14. Multiple platform builds

A specfile's build header may contain a BuildArch: line with more than one architecture. When that happens, lpbuild processes the package declarations, the build scripts, and the file manifest sections, more than once. lpbuild sets the %__arch macro to the first listed architecture, then processes the package declarations, runs the build scripts, reads the file manifest sections, and creates the package files. lpbuild then sets the %__arch macro to the second architecture, and does everything again. If there are more than two architectures, the remaining ones are processed accordingly.

Conditional text inclusion is often used when building multiple architectures, to create different subpackages for each architecture. Consider the following specfile:

Name: testpackage     # Package name.
Version: 1
Release: 1
Source: test-1.tar.gz
BuildArch: %{__platform} noarch


This is the main package
%package doc
This is the documentation package.



%begin compile

%if %{!=__arch: noarch}

%begin install

%if %{!=__arch: noarch}
make install DESTDIR="$__installdir"

# End of the build script

%if %{!=__arch: noarch}




%files doc



The first pass over this specfile sets %__arch to i386 (if this package gets built on an Intel 32-bit platform). This specfile has two package declarations, the main package and the doc subpackage. On the first pass, however, only the main package's file manifest gets conditionally included and processed, creating testpackage-1-1.i386.lp. lpbuild creates a package file only if it reads the package's file manifest. Even though the doc subpackage is declared, its manifest is not conditionally read on the first pass.

On the second pass the sets %__arch is set to noarch, so the doc subpackage's file manifest is processed, creating testpackage-doc-1-1.noarch.lp.

The end result is that lpbuild creates the following packages: testpackage-1-1.i386.lp and testpackage-doc-1-1.noarch.lp. If conditional text inclusion was not used, lpbuild would've created testpackage-1-1.i386.lp, testpackage-doc-1-1.i386.lp, testpackage-1-1.noarch.lp and testpackage-doc-1-1.noarch.lp.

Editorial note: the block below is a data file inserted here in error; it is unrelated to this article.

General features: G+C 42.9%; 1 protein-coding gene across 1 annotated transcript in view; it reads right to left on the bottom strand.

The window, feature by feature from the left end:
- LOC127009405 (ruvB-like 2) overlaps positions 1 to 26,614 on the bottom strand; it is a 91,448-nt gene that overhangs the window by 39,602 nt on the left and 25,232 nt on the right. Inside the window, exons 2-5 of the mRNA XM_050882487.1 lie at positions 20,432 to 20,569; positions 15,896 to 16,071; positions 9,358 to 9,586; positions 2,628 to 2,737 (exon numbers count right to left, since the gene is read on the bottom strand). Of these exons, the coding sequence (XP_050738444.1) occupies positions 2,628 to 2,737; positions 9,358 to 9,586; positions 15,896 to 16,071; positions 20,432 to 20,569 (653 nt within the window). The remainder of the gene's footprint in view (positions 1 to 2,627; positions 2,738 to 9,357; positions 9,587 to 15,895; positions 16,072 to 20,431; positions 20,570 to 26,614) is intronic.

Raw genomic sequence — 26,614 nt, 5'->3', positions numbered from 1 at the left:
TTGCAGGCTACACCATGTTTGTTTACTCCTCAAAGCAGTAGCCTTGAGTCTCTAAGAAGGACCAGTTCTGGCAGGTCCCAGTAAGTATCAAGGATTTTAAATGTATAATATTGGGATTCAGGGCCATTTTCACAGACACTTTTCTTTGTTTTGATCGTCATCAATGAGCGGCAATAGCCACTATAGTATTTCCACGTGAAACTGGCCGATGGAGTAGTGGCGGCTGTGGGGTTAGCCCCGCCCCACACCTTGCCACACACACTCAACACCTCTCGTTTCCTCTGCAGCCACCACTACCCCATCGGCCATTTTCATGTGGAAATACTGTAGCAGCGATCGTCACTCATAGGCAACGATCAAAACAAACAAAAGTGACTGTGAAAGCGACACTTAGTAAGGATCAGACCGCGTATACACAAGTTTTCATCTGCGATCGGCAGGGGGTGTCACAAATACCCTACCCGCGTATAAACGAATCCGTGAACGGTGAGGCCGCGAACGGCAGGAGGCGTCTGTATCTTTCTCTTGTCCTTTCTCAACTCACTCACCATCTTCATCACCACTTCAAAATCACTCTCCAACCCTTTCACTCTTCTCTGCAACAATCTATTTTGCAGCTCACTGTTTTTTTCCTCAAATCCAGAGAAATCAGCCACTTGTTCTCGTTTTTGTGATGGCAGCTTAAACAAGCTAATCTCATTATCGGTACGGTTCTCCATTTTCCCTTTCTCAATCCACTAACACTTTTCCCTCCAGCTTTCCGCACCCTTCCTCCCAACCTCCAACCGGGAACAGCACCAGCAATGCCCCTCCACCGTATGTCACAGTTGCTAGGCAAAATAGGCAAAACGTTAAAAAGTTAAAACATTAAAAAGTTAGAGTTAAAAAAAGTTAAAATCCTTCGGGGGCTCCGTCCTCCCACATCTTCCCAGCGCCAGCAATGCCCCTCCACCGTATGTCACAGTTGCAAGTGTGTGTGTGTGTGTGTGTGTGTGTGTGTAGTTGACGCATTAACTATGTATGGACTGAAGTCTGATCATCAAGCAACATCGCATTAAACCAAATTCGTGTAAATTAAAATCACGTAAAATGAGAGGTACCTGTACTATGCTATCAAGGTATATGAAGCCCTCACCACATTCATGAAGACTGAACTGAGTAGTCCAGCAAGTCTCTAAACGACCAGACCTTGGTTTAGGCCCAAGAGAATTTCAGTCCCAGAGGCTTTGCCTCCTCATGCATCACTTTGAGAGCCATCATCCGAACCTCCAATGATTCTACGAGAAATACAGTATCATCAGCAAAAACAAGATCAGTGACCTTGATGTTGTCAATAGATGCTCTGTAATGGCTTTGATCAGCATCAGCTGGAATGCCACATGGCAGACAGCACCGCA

The conditionally-included text in the %begin scripts needs additional explaining. On the second pass lpbuild processes only the subpackage's manifest, that references only the documentation files. Nothing is actually expected to be present in the installation image directory.

Each pass starts with an empty source and installation image temporary directories, and the %setup macro, described in Section 13.4, “Predefined macros”, unpacks the source. If the specfile also runs make install on the second pass, the installation image directory would also contain the installed application files. This will be reported as an error, because those files would not be declared in any package's file manifest.

Multiple platform builds do not generally require conditional text inclusion in the package declaration section. To select which packages and subpackages should be built for a particular architecture, conditionally include the appropriate file manifests. Conditional text inclusion in the package declaration section poses additional complications.

The first %package line normally terminates the build header portion of the specfile. If an %if precedes the first %package line, lpbuild will be in the middle of conditionally-included text when it stops processing the build header. This is not allowed. Recall that lpbuild makes a pass over the package declaration section, the build scripts, and the file manifest sections for each build architecture. After finishing the first pass, lpbuild can't exactly rewind back, and jump in the middle of conditionally-included text and begin the second pass, for the second build architecture.

This is true even if the specfile specifies only a single build platform. Conditionally-included text should be avoided in the package declaration section. If it is absolutely necessary to begin the package declaration section with conditionally-included text, insert a line that contains only %%. lpbuild explicitly terminates processing the build header section when it reads a line that contains %%.